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How to Use Style-Based Prompts in AI Image Generation without Violating Copyright

Is it legal to generate images in the style of an artist? This is gray area, and there are pending lawsuits related to this issue in courts. Learn how publishers can legally generate AI images in a specific visual style legally using Tess.
How to Use Style-Based Prompts in AI Image Generation without Violating Copyright
Image by Durand on Tess

At Sunday brunch last weekend, my friend told me about trying to use Midjourney to generate art for her newly-furnished guest room. To match the aesthetic of the new furniture, she wanted to emulate the style of Asher Brown Durand, an 18th century artist of dramatic landscapes. 

Here’s blueberry and ricotta pancakes, the style of Asher Durand

Image by Durand on Tess

This led us to the question:Is it legal to use a prompt "in the style of X," where X is a specific artist or artwork? 

For Durand, the answer is yes, this prompt does not infringe copyright, because his works are in the public domain. In the United States, copyright protections end 70 years after the author’s death (for the most part). Durand painted in the early 19th century, so his paintings are now in the public domain. As a result, it is legal to reproduce and emulate these styles, and most (all?) image generators will allow you to generate in the style of that artist. My friend still had some troubles – a fairy in the foreground of the image had three wings – but said that the outputs she wanted are pretty close to something she’ll hang on the wall.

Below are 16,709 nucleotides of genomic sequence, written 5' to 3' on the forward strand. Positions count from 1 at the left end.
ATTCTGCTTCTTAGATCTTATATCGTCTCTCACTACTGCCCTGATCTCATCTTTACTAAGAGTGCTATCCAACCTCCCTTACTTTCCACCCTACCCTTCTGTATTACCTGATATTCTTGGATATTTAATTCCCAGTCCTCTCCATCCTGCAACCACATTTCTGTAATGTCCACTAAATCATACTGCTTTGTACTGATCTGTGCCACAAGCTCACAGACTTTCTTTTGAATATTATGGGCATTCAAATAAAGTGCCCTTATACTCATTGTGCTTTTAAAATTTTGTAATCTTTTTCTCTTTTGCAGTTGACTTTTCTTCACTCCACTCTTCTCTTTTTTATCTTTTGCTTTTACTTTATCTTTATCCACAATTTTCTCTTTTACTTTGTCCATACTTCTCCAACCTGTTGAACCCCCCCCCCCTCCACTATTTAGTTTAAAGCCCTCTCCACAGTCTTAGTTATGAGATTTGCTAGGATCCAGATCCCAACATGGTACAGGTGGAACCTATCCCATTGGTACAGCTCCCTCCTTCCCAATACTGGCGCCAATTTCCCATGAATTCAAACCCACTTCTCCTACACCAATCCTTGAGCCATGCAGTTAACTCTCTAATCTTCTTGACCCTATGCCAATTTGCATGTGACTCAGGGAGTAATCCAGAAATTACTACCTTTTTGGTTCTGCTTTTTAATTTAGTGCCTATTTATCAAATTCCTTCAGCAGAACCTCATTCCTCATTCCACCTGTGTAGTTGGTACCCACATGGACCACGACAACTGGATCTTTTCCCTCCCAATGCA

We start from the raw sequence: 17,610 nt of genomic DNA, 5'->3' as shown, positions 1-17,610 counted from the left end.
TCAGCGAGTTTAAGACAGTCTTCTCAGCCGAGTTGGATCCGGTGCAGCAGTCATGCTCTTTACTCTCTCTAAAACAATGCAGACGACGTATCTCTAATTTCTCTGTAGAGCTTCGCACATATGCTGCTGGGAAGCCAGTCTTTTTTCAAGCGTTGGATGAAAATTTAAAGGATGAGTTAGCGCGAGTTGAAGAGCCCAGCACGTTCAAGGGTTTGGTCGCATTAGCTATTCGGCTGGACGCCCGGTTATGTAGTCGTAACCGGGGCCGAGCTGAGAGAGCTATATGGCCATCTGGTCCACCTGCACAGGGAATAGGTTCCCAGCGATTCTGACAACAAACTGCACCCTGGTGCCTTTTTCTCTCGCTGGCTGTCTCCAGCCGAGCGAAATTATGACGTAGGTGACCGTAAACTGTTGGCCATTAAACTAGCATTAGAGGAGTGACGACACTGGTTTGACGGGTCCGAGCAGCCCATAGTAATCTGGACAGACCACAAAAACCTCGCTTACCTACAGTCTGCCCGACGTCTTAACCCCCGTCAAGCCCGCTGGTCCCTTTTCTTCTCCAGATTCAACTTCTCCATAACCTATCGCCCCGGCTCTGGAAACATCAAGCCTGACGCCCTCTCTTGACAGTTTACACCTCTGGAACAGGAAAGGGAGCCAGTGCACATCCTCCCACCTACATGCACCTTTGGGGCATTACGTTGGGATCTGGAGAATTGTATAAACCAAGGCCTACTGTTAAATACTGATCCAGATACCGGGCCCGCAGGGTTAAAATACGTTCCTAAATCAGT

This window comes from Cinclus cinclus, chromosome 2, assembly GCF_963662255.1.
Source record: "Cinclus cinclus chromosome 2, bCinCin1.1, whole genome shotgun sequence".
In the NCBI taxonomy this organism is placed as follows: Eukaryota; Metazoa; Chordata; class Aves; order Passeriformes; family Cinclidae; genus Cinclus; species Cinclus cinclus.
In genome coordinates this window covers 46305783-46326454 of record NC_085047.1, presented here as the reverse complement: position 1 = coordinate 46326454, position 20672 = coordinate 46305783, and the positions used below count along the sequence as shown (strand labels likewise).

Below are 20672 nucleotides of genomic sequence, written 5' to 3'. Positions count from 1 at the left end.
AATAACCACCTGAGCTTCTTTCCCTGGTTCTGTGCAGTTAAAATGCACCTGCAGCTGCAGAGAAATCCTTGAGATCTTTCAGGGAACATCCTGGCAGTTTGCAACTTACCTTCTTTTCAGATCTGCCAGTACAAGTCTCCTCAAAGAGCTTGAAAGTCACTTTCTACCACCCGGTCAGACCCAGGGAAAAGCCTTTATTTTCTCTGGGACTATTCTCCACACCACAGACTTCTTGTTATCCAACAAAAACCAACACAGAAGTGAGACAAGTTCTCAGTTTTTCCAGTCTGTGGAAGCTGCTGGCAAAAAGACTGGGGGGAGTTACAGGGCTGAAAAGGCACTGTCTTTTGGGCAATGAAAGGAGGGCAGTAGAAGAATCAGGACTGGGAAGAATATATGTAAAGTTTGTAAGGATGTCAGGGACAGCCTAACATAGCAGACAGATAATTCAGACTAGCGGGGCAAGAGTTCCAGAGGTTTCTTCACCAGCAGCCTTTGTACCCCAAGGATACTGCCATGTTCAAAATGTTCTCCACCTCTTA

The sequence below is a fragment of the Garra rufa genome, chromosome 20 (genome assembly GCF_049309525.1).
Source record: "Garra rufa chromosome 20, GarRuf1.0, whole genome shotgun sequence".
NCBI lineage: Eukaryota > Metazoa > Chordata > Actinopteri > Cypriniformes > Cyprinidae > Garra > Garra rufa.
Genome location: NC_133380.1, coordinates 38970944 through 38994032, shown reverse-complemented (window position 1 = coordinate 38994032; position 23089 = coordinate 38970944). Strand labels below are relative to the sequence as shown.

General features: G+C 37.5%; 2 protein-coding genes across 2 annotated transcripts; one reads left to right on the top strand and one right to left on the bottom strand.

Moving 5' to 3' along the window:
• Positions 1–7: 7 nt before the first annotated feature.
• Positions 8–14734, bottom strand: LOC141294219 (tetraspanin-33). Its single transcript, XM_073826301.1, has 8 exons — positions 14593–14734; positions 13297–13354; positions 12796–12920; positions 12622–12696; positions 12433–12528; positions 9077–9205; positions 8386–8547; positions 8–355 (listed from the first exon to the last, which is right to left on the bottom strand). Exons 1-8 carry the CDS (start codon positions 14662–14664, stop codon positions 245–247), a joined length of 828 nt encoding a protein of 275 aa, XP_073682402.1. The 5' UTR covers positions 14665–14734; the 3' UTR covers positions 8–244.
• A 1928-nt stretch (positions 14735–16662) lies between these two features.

It’s easier to prompt an AI model if we can refer to reference works because it’s often easier to name an artist than describe their common works in natural language. For my friend, she liked the bucolic, idyllic scenery and the dreamlike lighting of Durand’s photos that she’d seen on display in a museum and wanted to incorporate this into her home art collection.

But what about living artists?

There are many use cases for why you would want to generate multiple images in a similar visual style. Generating in the style of a single artist is also helpful for maintaining visual consistency. Let’s say you have a series of articles, podcast episodes, or videos for which you want to generate imagery that goes together and looks cohesive. You might want a generator to produce works in one visual style, even when portraying very different subjects. Book illustrators, video game artists, animators, and character drawers may also find this stylistic cohesion compelling and valuable. 

At my first company, Kapwing, we ran into this problem when trying to generate images in the style of our in-house illustrator. She wanted to move on to different, more complex projects rather than spending time illustrating blog posts for our team. But we wanted to maintain the aesthetic of our website. Which led us to the question: is it possible to generate images in the style of a single artist? We wanted to generate cover art in the style of Emily’s branded illustrations.